• Cinephilia

    Review: Give Me Liberty

    A sure sign of a film’s impact is finding oneself thinking back to scenes, moments or certain lines of dialogue long after seeing it. Such is the case with Kirill Mikhanovsky’s directorial debut Give Me Liberty, a chaotic, cluttered slice of life drama about the son of Russian immigrants who gets by as a transport driver for Milwaukee’s disabled community. In a film that quite literally could induce motion sickness, one of the quieter scenes lingers after the credits roll. It happens after Vic (Chris Galust) has joined one of his clients, Tracy (Lauren ‘Lolo’ Spencer), and her family for dinner; the two retreat to her room and Vic, who has…

  • Cinephilia

    Review: The Nightingale

    Jennifer Kent’s The Nightingale may just be the hardest film of the year to watch. It is brutal and intense, devastating and unflinching. It is also essential, and features perhaps one of the best performances of the year from Aisling Franciosi (“Game of Thrones”). She stars as Clare, a woman wronged who is on the warpath for revenge—though that wildly oversimplifies what Kent has accomplished here: a bold, fiery statement on colonialism, patriarchy, racism, classism…pick your -ism, really. A native of Australia, Kent sets The Nightingale in Tasmania in 1825, when the British were in full imperialization mode and the land was more prisoners’ colony than settled community. Clare is there, toiling away on…

  • Cinephilia

    Review: The Chambermaid

    Like last year’s triumphant Roma, a film by Alfonso Cuarón set in Mexico City, Lila Avilés’s debut feature film, The Chambermaid, follows the life of a servant. In Roma, it was a live-in caretaker whose life unfolded on screen; here, it’s hotel maid Eve (Gabriela Cartol), who cleans and resets guest rooms in a high-rise, high luxury property with internal machinations as bustling as the comings and goings of its guests. Avilés sets her focus on Eve from the beginning, and it’s a tight focus throughout. Though we get glimpses of Eve’s surroundings—the plush guest rooms, the staff cafeteria—the camera is largely concerned with Eve and her day-to-day experience. As such, there isn’t much…

  • Cinephilia

    Review: Mike Wallace is Here

    Mike Wallace Is Here

    The generation obsessed with social media and information that’s instantly available may not even know who Mike Wallace was (and they’re the worse off for it). Though 60 Minutes, the show he helped create in 1968, is still on the air and remains a mainstay in television news, featuring some of the most respected journalists of our day, it’s not exactly a go-to for millennials seeking an informed perspective on the world. That could be because it’s a show, like Wallace himself, that takes its time on any given story, preferring to dig deep and uncover all the most important details rather than rush to report and feed the 24-hour-news cycle. Avi…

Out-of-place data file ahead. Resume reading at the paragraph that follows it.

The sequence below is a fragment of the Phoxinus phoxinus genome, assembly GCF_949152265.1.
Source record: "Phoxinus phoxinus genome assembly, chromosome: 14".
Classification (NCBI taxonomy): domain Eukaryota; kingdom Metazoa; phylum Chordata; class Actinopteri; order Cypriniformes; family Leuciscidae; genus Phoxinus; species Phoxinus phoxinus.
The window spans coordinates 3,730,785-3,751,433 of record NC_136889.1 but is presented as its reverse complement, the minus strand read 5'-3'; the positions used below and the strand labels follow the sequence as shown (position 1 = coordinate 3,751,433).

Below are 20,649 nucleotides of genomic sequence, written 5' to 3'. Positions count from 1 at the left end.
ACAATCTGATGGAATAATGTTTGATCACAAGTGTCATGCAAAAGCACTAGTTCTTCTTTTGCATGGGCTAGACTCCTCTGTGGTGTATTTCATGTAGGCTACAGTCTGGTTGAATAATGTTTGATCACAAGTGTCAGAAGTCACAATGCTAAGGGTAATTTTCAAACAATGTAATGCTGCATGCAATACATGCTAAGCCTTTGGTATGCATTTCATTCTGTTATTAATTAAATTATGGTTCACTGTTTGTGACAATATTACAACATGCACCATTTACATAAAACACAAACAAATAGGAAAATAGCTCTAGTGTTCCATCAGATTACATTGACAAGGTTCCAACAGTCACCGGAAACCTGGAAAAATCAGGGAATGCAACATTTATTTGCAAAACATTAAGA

• Cinephilia

    Review: Skin


    Every year, the Oscars dole out top honors for three short films: one documentary, one animated and one narrative live-action. There’s a complicated qualifying process, a very large selection pool and not a lot of hype around these back-half-of-the-show awards, even as a win can often completely change (for the better) the trajectory of a filmmaker’s career; adding “Oscar winner” to one’s resume still impresses. This year, the award for Best Live Action Short Film went to Skin, a drama directed by Guy Nattiv about an incident at a grocery story between a white, neo-nazi family and an African American family, the fight in the parking lot that ensues, and a…

  • Cinephilia

    Review: The Farewell

    Awkwafina (née Nora Lum) made a splash last year as the boisterous, straight-talking sidekick to Constance Wu’s Rachel, visiting Singapore to meet her fiancé’s family. Her performance as a say-anything, always-up-for-a-good-time friend with funky style and a brash, lovable attitude made her a breakout star of an already massive movie. Which makes her dramatic turn in writer/director Lulu Wang’s The Farewell all the more an accomplishment, as the thirty year old proves a talent versatile enough to carry a film that, though it still centers around a large family dynamic, could not be more different from that 2017 blockbuster. Based on Wang’s own experiences, The Farewell follows Billi (Awkwafina), a daughter of Chinese immigrants…